Ron Paul doesn’t have a racist bone in his body. Even the people who did write those newsletters and dragged his name through the mud would tell you that much.

But those newsletters should serve as a reminder to paleolibertarians today — who apparently either really are the racists left-libertarians and progressives say they are (which I don’t believe) or haven’t learned a damn lesson in the 20 years since the newsletters (which I do believe). These same paleolibertarians continue to either flirt with the alt-right or don’t have a problem with others believing they’re actually racist, which is the same approach they had in the 90s.

They don’t defend Ron Paul against these charges because they believe merely addressing the accusations gives them legitimacy- – as if the entire country wasn’t already talking about Charlottesville and some are now trying to misguidedly and inaccurately lay some of the blame with Ron Paul.

You would think Ron Paul’s oldest friends would speak up, but they rarely do. The Washington Examiner’s Jim Antle explained this mindset among paleolibertarians in a Salon story on the alt-right last year:

“There was this idea that you never let the left set the terms of dialogue,” Antle said. “Even if you may personally think that some of the things people were talking about are bad, by being overly worried about racism, you were playing according to the left’s rules, and you shouldn’t do that.”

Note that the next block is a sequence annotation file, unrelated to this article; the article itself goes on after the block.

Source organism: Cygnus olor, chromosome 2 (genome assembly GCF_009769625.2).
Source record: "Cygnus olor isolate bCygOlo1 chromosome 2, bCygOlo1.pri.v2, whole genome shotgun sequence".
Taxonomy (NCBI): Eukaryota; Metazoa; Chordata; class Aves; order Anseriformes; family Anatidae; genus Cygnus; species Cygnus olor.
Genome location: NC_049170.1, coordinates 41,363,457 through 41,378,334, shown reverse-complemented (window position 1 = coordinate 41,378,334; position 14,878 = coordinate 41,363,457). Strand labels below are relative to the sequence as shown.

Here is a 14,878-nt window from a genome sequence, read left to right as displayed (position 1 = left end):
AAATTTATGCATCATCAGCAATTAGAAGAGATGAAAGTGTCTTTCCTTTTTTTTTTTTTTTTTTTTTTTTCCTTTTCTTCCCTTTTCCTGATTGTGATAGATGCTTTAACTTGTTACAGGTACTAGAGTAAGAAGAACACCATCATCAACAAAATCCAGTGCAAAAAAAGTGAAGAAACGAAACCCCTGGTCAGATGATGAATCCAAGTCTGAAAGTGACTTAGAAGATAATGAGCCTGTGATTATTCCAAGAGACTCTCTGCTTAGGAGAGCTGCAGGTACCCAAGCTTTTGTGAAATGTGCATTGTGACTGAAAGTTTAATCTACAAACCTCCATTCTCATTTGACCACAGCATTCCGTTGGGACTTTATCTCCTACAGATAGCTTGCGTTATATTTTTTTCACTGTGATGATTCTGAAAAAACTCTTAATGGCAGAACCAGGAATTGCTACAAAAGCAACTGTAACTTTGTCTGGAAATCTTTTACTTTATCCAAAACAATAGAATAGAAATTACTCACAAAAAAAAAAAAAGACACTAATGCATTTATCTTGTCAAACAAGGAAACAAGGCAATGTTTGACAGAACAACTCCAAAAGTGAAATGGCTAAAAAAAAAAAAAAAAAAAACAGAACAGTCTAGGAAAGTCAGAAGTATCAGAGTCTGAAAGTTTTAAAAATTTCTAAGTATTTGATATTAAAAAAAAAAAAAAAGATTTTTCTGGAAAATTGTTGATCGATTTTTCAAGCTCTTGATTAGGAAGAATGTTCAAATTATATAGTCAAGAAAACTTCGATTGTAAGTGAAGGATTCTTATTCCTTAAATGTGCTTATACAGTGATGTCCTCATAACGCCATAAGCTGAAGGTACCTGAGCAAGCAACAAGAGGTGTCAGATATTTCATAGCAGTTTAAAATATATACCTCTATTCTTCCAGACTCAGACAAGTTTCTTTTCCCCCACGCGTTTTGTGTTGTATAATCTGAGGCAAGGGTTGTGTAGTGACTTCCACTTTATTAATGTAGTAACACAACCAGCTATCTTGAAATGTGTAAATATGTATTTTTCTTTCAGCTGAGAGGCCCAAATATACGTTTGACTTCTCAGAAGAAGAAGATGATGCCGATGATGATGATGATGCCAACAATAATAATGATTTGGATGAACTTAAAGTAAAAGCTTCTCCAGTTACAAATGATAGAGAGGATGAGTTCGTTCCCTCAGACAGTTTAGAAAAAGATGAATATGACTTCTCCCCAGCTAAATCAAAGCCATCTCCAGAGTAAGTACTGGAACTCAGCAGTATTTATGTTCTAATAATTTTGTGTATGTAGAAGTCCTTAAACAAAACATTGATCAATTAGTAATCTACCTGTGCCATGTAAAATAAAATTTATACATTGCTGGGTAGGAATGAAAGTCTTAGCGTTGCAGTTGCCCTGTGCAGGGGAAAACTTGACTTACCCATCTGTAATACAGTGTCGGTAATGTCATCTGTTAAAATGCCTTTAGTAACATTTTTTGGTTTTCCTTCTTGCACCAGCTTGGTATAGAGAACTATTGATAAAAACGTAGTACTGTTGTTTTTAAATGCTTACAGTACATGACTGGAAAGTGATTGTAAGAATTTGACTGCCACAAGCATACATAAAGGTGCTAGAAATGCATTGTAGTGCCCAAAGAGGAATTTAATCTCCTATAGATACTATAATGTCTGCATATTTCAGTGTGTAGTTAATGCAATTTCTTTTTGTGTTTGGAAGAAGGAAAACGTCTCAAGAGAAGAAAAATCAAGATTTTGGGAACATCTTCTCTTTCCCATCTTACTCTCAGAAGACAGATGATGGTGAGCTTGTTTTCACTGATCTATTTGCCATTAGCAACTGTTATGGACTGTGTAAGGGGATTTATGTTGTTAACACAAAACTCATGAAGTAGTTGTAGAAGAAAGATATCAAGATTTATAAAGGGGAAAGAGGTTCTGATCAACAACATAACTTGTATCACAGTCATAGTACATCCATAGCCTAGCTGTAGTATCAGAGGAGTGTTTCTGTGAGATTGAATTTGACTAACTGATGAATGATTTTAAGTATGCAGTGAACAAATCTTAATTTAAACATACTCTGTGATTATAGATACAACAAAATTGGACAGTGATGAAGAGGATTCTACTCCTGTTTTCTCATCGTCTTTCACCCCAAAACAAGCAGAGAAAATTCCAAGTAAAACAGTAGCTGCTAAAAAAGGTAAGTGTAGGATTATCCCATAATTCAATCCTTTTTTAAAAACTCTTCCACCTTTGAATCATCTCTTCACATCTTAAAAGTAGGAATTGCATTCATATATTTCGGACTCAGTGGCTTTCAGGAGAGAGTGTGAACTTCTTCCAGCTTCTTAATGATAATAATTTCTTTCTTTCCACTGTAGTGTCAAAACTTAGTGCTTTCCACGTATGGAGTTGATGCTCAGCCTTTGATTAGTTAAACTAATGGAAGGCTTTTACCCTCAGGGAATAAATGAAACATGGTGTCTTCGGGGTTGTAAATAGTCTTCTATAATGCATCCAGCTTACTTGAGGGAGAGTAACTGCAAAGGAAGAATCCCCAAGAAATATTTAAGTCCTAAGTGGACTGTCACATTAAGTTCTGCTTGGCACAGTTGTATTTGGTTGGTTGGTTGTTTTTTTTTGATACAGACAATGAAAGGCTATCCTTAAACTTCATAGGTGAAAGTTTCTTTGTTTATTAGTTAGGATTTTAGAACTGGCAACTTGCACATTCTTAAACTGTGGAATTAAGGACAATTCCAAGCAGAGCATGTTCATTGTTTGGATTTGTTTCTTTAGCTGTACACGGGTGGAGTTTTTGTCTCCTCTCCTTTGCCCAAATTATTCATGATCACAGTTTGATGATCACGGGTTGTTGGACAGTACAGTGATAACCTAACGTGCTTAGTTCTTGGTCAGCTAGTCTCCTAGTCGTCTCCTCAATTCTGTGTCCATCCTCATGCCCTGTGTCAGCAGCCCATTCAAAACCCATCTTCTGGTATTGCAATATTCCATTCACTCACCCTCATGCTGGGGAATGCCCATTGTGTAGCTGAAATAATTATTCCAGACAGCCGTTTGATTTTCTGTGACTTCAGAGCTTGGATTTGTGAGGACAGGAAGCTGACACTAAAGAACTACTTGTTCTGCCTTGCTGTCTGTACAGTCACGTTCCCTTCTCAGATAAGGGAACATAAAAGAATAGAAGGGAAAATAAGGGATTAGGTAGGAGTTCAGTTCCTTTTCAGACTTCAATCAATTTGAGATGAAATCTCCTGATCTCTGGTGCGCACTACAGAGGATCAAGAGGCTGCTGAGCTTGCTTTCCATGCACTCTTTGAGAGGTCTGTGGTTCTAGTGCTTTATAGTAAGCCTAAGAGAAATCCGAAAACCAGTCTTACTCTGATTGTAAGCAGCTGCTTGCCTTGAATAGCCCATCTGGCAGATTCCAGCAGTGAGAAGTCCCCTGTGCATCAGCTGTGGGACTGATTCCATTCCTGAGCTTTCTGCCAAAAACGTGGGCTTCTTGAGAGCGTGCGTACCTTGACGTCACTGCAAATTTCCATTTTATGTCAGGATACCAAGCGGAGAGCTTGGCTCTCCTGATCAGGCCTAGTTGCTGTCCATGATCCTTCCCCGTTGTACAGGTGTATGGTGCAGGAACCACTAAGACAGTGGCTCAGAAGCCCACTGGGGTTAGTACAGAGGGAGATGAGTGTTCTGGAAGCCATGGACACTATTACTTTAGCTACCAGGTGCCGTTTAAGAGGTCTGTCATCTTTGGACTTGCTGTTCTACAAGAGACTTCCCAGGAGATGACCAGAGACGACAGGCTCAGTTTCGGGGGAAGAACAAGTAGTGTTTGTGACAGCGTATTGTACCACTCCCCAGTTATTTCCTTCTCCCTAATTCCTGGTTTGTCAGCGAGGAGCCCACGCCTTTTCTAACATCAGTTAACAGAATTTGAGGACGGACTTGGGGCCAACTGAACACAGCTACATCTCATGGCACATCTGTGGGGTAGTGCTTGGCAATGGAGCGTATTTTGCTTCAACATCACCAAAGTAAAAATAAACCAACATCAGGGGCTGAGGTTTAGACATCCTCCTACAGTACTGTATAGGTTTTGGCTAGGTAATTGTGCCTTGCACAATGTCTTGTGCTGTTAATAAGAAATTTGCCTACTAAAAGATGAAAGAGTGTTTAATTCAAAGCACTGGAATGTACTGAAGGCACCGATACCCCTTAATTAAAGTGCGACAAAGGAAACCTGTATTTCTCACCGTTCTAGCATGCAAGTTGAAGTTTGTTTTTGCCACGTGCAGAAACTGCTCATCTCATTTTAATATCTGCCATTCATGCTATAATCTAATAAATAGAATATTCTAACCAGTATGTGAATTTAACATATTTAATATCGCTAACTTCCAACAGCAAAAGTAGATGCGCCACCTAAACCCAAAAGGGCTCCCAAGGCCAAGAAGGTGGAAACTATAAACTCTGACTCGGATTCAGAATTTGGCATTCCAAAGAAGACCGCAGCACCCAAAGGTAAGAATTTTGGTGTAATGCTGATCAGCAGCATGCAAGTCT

As I was putting my notes together for this piece Thursday evening, two well known paleolibertarians were passive-aggressively mocking me on Twitter for signing a pre-Charlottesville letter declaring libertarianism has nothing to do with racists like Christopher Cantwell or Richard Spencer. Telling average Americans — most of whom are still not clear about what libertarianism is — that prominent white nationalists who will be identified in the mainstream press as former libertarians are cretins that do not in any way represent our beliefs… paleolibertarians think this is somehow bad.

This is just how most paleolibertarians think.

So on a week when Ron Paul is being blamed by some for the helping create the alt-right, you have left and centrist libertarians with a bone to pick with paleos eager to include Ron Paul in the mix — and paleolibertarians who believe ever defending themselves or even Paul from charges of racism amounts to selling out to the establishment or political correctness, or whatever. It’s dumb.

Still, Ron Paul, the man and his movement, had nothing to do with today’s alt-right. Period.

Stop trying to blame the alt-right on Ron Paul hoto: Gage Skidmore
Jack Hunter About the author:
Jack Hunter is the Editor of Rare Politics. Follow him on Twitter @jackhunter74.